Coach Gregg Popovich calls him “The Political One.”
Jabari Young, a San Antonio Express-News reporter that has covered the Spurs for multiple years, is one of the few media members who has found great success in working with Coach Pop. Although Pop has embarrassed him over the years just like any other reporter who has asked a subpar question, Young, this season, has gotten Pop to open up and express his thoughts on some of the hottest social and political topics facing the nation today. Not an easy task.
We sat down with San Antonio Express-News staff writer Jabari Young t0 discuss what it’s like to cover Coach Pop, his most embarrassing moment with Pop and the one word you don’t use when asking the legendary coach a question.
George Kiel: What has it been like covering Coach Popovich over the past half decade?
Jabari Young: I’ve been lucky. I think we all, in our own way, have a small type of relationship with him. I haven’t known him for years and years like the great, retired Buck Harvey – who I think had the best relationship with Coach Pop in private (I think he might be the only media dude who has Pop’s number and can just call him in the middle of the summer and get a quote whenever) – but I’ve been able to pick and choose my spots while covering the Spurs. When I first got chewed out by Pop for using the word ‘happy,’ I remember going up to Buck and asking, ‘Yo, how do you talk to Pop?’ I’m from the Philly realm of media where, if you don’t talk to us, we rip you into pieces. And everyone is so open out there because it’s a big market. San Antonio is the exact opposite. Buck’s advice was to just approach Pop like everyone else – everyone has their good days and bad days so you have to pinpoint when he’s having a good day and when he’s having a bad day. So now, I think really hard about the questions that I want to ask him because Pop appreciates the art of asking a good question. If you ask him a ‘Yes or No’-type question, he’s gonna give it you. If there is anything that I have learned about Pop over the years, it’s that he appreciates good humor, and he can tell when a person has gotten over himself. To him, basketball isn’t as serious as life itself.
Kiel: Describe the first time Coach Pop embarrassed you in media gathering.
Young: I remember it like it was yesterday. In 2014, we were in Miami waiting to speak to Pop after a loss to the Heat and I think I asked him, ‘Hey Pop, I know you guys lost but are you happy with anything?’ He responded, ‘Coach is never happy about anything.’ On top of that, he gave me this eerie death look, and I remember everyone there looking directly at me and I just felt super embarrassed. I really thought that was a pretty good question. Seconds later, another reporter asked him the same question without using the word ‘happy,’ and Coach gave him a great answer. The reporter who asked the question then whispered in my ear, ‘Never use the word ‘happy’ with Coach.’ What’s funny is this year, he’s used the word ‘happy’ numerous times. I called him out on it once; he smiled and said, ‘You know, you should call me out on that more.’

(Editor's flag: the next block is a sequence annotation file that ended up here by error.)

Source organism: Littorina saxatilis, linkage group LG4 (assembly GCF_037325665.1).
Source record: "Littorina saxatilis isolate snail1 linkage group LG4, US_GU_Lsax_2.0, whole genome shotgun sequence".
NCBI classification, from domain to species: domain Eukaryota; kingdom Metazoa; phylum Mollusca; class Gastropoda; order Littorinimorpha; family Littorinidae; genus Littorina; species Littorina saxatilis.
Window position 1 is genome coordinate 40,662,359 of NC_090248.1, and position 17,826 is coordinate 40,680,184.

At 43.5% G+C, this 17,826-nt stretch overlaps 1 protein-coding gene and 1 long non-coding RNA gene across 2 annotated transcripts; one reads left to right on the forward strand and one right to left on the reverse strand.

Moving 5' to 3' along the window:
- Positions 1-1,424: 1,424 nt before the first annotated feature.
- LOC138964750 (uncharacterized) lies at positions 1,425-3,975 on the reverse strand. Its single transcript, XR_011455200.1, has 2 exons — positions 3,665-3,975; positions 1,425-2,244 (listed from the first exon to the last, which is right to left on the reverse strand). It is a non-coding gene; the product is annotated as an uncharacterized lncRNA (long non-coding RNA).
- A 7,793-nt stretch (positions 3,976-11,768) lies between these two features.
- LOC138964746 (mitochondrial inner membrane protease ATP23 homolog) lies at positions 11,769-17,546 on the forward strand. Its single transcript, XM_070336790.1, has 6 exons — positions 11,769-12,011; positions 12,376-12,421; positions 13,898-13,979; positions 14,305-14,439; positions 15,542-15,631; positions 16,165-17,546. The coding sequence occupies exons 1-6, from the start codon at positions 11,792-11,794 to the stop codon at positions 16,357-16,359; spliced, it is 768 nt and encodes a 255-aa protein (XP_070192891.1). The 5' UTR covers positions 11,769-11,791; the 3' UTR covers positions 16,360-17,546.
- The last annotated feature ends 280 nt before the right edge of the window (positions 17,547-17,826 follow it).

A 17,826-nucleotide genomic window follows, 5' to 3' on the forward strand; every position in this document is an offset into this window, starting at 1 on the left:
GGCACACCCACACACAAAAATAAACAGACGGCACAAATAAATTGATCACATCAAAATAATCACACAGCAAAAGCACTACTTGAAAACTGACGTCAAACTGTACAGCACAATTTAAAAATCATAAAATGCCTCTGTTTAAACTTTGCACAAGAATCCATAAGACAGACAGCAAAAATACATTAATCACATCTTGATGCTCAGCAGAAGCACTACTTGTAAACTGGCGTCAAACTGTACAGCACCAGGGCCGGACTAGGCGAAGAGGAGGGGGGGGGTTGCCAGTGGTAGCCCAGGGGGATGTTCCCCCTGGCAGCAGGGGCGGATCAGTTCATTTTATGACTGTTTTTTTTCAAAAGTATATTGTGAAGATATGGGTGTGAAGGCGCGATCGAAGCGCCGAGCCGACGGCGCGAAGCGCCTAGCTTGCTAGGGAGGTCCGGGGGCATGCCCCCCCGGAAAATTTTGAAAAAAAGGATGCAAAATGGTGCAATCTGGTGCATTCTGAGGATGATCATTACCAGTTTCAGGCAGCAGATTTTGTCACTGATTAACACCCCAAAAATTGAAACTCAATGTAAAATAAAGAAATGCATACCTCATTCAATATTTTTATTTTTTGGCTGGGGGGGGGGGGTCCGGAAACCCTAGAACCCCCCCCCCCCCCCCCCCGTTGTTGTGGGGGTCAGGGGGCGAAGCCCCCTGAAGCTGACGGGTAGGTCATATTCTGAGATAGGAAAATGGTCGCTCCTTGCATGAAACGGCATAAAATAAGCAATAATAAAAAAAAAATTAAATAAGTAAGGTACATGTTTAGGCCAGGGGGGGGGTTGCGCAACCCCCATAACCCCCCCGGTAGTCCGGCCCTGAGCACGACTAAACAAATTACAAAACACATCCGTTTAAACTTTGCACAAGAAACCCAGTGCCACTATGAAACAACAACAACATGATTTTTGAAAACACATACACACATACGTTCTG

Kiel: Do you sense fear in some reporters when approaching Coach Pop because they don’t want to get embarrassed?
Young: Definitely! But I think people often forget that Coach Pop is a military guy, and I think military guys have a certain type of demeanor about them where if they don’t feel like being bothered, they’ll give you body language that’s reflective of that. I think you have to study that. When Coach Pop comes out and gives you a bunch of one-word answers, you just have to come to the realization that he doesn’t want to be bothered that day, which is fine.
Kiel: Is there something about Coach Pop that catches media members off guard or shocks them in any kind of way?
Young: He keeps it real, and I’ve told him that before to which he always grins. The one thing that, I think, people haven’t learned yet – other than to not use the word ‘happy’ – is he doesn’t watch film. Other reporters from outside of San Antonio always ask him, ‘What do you think of this team?’ or ‘How do you plan to guard this team’s play?’ and he always replies with, ‘I don’t know; I don’t watch film.’ They all think he’s lying, but he’s serious. I remember when we were in New Orleans for a Spurs vs. Pelicans game, and a reporter asked him that question; he kind of looked at all of the San Antonio media and chuckled. I answered the reporter’s question for him, saying ‘he doesn’t watch film,’ and Pop laughed. He feels as if he has enough going on with his team than to worry about someone else’s team. Now of course in the Playoffs, he’ll watch film but to ask him that in the middle of the regular season is a no-no.